Leydford B. Whitten drove a mule team and wagon from Virginia and arrived in Spokane in 1880. He was trained as a carpenter and quickly built a house that included a drugstore.
In 1888, he married Georgia Ballou, one of Spokane’s first female doctors. They had four children, but only two sons lived to adulthood: Paul, who lived at home and helped with his parents’ businesses; and Lester, who later moved to Tacoma. L.B. had lost his buildings in the 1889 fire, but put up the five-story Whitten Block in 1890 and invested in mining and Washington Water Power.
L.B. and Georgia divorced in 1903 and Georgia got the Whitten building and other holdings. L.B. died in 1927, leaving a large estate to his two sons. But Paul had never held a job, had a drinking problem and displayed erratic behavior.
In 1946, after several days of heavy drinking, 54-year-old Paul staggered into the kitchen in his mother’s house where a hired man was stacking firewood. He shot Eugene Hanley three times without saying a word, claiming later that he thought the man was an intruder. People said he smiled and laughed through his trial, where he was found to be insane and sent to Eastern State Hospital.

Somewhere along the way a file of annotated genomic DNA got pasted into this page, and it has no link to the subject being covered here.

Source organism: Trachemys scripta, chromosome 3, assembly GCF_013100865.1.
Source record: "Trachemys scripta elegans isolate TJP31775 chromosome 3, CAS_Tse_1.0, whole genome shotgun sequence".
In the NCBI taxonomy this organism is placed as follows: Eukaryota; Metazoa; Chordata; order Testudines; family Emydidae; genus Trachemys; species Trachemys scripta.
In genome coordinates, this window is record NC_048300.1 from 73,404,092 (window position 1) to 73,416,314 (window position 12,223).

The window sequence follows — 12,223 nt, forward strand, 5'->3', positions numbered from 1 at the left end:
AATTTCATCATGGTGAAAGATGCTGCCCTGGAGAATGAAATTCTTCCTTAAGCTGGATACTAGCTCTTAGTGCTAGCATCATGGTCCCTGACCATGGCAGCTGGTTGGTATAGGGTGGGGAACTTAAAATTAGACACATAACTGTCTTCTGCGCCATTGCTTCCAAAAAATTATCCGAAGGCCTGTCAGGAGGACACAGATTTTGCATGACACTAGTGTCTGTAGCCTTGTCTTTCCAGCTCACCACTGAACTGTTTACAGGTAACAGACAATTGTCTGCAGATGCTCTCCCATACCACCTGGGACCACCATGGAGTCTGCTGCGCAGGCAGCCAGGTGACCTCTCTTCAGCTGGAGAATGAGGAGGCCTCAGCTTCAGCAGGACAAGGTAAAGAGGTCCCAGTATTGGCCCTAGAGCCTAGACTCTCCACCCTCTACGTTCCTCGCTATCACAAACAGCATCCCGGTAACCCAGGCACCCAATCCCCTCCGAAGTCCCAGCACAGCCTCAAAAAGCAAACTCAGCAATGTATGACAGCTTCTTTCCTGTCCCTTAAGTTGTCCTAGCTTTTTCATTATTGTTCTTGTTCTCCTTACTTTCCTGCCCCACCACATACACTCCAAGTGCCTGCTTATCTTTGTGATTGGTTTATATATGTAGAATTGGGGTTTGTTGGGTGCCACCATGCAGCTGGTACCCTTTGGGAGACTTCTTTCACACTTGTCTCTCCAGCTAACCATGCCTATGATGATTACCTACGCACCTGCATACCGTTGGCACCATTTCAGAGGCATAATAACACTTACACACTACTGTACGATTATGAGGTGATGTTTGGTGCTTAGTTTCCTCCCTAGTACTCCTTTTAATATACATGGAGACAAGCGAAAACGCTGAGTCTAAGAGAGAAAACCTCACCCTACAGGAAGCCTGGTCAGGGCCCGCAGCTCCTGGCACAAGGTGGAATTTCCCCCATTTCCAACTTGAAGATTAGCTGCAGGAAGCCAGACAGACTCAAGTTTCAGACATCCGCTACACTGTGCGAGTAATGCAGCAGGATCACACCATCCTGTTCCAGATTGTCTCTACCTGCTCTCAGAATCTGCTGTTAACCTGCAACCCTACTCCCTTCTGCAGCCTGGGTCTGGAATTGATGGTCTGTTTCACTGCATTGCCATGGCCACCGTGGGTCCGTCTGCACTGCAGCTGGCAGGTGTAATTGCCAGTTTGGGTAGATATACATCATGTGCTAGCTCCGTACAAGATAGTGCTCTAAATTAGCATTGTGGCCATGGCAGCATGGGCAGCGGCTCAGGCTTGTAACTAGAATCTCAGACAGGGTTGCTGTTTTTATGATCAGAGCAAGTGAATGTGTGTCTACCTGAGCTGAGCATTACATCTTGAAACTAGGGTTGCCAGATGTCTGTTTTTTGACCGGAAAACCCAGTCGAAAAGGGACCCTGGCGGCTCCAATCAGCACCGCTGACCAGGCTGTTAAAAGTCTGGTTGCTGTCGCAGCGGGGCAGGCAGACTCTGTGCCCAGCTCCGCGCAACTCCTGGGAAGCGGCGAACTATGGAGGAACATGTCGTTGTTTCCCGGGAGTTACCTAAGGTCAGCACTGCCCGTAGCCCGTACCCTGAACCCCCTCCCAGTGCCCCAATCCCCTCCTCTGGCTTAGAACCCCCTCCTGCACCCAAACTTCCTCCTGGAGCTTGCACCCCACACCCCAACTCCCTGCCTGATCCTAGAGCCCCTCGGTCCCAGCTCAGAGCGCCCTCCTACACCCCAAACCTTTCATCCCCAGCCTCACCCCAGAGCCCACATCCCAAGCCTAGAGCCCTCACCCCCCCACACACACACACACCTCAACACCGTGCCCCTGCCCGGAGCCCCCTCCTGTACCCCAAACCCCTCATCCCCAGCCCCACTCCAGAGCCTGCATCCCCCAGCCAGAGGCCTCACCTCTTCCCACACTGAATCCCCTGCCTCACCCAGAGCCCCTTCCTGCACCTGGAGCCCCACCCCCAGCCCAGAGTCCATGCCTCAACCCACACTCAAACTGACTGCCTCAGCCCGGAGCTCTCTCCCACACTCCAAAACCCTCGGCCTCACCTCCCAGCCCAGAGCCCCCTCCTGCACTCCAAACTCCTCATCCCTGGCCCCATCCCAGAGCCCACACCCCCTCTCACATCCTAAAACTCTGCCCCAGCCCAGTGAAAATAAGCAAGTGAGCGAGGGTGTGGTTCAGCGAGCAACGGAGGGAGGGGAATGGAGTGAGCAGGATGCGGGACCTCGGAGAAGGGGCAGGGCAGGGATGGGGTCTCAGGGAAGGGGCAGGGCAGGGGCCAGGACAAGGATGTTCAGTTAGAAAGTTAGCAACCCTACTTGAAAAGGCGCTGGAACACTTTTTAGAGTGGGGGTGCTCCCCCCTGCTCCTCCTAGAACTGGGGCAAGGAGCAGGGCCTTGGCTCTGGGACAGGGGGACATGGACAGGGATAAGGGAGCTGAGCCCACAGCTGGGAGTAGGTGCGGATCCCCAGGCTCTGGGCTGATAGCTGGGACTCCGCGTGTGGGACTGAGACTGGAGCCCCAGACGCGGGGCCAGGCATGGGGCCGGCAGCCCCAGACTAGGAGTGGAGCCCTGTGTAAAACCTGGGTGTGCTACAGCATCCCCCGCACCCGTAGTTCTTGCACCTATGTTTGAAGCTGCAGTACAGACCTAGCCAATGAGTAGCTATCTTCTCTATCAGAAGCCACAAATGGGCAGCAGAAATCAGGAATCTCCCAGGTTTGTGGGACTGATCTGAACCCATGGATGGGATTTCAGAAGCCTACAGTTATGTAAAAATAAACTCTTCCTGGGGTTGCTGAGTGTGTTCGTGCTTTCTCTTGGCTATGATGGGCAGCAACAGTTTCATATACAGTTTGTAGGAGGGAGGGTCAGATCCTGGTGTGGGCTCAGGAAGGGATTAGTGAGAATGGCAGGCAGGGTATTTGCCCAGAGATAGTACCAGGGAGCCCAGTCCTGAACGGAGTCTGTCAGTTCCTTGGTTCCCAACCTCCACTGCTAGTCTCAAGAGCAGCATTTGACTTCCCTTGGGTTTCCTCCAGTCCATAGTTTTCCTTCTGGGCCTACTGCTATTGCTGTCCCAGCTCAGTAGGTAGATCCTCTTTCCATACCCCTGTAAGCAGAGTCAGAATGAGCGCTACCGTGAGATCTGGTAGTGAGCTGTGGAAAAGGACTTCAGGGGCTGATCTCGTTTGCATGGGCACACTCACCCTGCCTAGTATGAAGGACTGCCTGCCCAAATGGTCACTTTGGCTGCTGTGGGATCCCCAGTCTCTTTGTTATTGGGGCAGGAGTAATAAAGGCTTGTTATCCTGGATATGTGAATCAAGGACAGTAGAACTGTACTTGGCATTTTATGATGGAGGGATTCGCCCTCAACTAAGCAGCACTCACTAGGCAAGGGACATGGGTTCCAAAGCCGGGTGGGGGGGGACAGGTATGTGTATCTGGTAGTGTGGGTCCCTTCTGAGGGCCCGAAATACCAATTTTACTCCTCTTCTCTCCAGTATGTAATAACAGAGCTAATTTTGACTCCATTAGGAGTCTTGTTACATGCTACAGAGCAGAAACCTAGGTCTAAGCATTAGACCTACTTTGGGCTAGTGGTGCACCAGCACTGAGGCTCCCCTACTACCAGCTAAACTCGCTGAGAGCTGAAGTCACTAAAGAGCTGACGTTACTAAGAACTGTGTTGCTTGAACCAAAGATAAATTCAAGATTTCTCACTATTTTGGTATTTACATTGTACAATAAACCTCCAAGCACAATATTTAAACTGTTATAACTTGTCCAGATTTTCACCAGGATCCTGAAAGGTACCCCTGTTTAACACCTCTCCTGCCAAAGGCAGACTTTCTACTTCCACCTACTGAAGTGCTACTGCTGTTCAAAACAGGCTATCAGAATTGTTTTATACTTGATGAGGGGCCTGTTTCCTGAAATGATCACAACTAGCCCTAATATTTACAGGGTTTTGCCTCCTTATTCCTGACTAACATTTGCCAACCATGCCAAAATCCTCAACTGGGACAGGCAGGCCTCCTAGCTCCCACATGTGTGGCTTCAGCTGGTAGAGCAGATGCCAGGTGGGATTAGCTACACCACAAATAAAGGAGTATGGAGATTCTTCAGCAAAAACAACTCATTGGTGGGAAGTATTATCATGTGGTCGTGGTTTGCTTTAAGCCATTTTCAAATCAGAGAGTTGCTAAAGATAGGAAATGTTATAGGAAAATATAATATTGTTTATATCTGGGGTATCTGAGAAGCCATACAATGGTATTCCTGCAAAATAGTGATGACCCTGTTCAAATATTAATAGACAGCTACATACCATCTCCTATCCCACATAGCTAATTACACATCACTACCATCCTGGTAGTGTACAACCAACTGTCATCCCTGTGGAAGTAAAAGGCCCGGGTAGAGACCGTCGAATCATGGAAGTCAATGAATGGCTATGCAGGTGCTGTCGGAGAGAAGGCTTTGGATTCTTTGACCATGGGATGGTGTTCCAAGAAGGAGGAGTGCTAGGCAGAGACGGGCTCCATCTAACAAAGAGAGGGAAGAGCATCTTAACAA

Georgia Whitten, who said she was “disgusted” by her son’s crime, lived her final years in seclusion and died in 1950. The First National Bank took over management of Paul’s part of the Whitten fortune. He was paroled in 1952. Colville chiropractor Samuel Pearsall and his wife, Florence, were assigned as guardians, earning $400 a month to care for him. Now free to spend his family fortune, Paul Whitten showered Mrs. Pearsall with expensive gifts, leading her to divorce her husband, and the two married in 1955.
The chiropractor immediately sued the Whitten estate for “alienation of affection” and won a $15,000 judgment. Lester Whitten died in 1958, leaving his wealth to brother Paul, who died in 1966 at age 74. Florence Whitten lived until 1982, bequeathing her $1.7 million fortune to Whitworth College.– Jesse Tinsley